Gold futures settled higher Tuesday, on near-term expectations that the European Central Bank will announce additional easing measures and likely to be followed by other central banks after the recent batch of weak economic data globally. Gold prices were also impacted after the dollar dropped against most major currencies following some upbeat data from the U.S. that showed factory orders increased more than expected.
Gold for August delivery, the most actively traded contract, gained $24.10 or 1.5 percent to close at $1,621.80 an ounce Tuesday on the Comex division of the New York Mercantile Exchange.
Gold traded at an intraday high of $1,625.70 an ounce and a low of $1,595.30 an ounce.
Gold ended lower yesterday, as the hopes brought about by the EU deal dimmed with investors preferring the safe haven of the dollar and treasuries after some weak economic data from the U.S.
The euro traded higher against the dollar at $1.2612 on Tuesday, as compared to $1.2583 late Monday in North America. The euro scaled a high of $1.2626 intraday and a low of 1.2560.
The dollar index, which tracks the U.S. unit against six major currencies, was trading at 81.775 on Tuesday, down from 81.888 in North American trade late Monday. The dollar scaled a high of 82.03 intraday and a low of 81.70.
In economic news, the U.S factory orders posted a stronger than expected rebound in May buoyed by orders of ships, boats and aircraft, according to the Commerce Department. New orders for manufactured goods up $3.3 billion, a 0.7 percent increase that partially reverses two consecutive months of declines. Economists estimated 0.1 percent increase in orders for factory goods following a 0.6 percent drop in the previous month.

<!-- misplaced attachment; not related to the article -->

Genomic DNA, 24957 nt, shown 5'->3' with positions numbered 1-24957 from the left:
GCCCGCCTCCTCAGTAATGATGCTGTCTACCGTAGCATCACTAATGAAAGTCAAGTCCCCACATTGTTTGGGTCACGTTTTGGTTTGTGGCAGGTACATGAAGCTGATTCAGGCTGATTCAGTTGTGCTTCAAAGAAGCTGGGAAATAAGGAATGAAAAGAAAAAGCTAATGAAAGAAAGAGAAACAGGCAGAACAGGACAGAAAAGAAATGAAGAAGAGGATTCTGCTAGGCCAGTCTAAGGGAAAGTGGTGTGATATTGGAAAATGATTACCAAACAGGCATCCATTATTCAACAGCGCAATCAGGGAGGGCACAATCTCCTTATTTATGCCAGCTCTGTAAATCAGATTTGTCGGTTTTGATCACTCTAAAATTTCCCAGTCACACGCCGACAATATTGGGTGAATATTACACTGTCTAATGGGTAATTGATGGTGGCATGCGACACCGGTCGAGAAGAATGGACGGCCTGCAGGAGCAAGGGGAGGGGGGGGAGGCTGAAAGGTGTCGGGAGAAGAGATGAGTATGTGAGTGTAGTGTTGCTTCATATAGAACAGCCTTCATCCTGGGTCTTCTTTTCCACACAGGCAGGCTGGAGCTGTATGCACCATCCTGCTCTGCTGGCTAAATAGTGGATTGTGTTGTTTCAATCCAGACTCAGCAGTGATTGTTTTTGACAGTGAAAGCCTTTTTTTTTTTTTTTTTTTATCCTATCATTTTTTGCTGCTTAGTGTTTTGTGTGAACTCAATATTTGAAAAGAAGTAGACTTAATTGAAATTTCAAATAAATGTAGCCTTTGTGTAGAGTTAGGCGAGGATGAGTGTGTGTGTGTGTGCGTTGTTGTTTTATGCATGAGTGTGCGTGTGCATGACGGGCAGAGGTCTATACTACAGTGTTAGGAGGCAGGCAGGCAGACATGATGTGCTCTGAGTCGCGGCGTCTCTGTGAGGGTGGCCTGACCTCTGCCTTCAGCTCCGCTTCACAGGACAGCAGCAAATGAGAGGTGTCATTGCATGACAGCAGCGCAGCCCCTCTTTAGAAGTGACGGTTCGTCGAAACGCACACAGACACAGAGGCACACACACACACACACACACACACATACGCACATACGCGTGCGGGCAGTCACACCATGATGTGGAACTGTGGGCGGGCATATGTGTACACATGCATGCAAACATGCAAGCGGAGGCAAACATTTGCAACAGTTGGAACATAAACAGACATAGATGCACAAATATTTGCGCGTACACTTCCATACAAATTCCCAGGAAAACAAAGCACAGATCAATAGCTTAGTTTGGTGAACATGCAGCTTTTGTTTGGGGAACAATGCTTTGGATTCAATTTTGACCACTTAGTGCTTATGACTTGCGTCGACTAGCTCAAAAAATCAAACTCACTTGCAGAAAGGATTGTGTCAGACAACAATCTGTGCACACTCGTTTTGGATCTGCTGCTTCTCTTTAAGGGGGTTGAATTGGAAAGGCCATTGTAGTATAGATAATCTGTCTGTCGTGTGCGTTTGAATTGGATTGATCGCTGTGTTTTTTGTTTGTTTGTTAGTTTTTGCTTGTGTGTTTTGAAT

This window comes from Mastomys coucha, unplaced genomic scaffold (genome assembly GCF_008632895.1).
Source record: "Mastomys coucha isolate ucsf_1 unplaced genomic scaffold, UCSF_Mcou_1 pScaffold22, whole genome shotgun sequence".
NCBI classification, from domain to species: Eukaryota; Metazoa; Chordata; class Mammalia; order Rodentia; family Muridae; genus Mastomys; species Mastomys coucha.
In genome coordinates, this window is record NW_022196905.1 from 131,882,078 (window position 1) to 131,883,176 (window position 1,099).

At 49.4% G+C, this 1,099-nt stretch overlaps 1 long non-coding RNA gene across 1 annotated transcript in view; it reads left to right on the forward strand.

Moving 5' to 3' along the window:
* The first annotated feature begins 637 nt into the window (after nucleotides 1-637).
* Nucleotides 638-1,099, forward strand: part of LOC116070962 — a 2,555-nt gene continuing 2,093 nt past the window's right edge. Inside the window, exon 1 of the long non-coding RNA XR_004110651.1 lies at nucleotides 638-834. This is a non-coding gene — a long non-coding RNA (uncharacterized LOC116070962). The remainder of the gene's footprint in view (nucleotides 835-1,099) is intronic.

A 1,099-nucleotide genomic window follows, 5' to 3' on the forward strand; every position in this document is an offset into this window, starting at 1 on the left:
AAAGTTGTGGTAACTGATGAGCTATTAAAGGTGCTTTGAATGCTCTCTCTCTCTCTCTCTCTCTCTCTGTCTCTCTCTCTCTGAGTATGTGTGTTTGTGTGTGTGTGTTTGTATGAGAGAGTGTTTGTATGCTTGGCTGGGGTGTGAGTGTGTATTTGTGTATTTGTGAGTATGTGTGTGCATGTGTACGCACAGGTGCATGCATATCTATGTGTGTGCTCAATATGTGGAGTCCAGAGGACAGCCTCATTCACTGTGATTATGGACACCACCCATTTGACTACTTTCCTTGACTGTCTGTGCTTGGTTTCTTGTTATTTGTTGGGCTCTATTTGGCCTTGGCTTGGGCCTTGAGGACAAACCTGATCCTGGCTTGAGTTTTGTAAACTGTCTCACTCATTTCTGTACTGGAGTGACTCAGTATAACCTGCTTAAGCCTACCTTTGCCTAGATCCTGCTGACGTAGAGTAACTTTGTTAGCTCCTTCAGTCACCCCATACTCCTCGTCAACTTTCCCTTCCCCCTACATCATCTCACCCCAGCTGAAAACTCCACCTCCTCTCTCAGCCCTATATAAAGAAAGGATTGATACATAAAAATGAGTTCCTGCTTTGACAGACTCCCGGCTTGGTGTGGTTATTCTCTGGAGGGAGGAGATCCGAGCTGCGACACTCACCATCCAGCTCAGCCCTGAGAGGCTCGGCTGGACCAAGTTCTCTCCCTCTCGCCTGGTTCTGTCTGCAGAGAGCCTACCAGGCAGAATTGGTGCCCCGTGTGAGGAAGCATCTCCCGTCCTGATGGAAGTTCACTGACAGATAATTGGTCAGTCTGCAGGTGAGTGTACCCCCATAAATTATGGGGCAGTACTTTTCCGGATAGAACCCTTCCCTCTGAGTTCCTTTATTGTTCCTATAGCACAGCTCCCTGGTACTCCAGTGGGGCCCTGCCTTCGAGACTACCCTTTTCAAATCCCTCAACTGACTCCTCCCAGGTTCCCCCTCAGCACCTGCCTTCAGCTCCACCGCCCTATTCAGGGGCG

Elsewhere, eurozone producer prices fell 0.5 percent month-on-month in May, data released by Eurostat showed. The decline was slightly more than the 0.3 percent drop predicted by economists. In April, the producer price index rose 0.1 percent. On an annual basis, the price index gained 2.3 percent compared to expectations for a 2.5 percent rise.
Meanwhile, consumer price inflation in the Organization for Economic Cooperation and Development (OECD) area slowed for the third consecutive month in May, latest data showed. The consumer price index increased 2.1 percent on an annual basis in May, after growing 2.5 percent in the previous month. In March and February, inflation rates were 2.7 percent and 2.8 percent respectively.
by RTT Staff Writer
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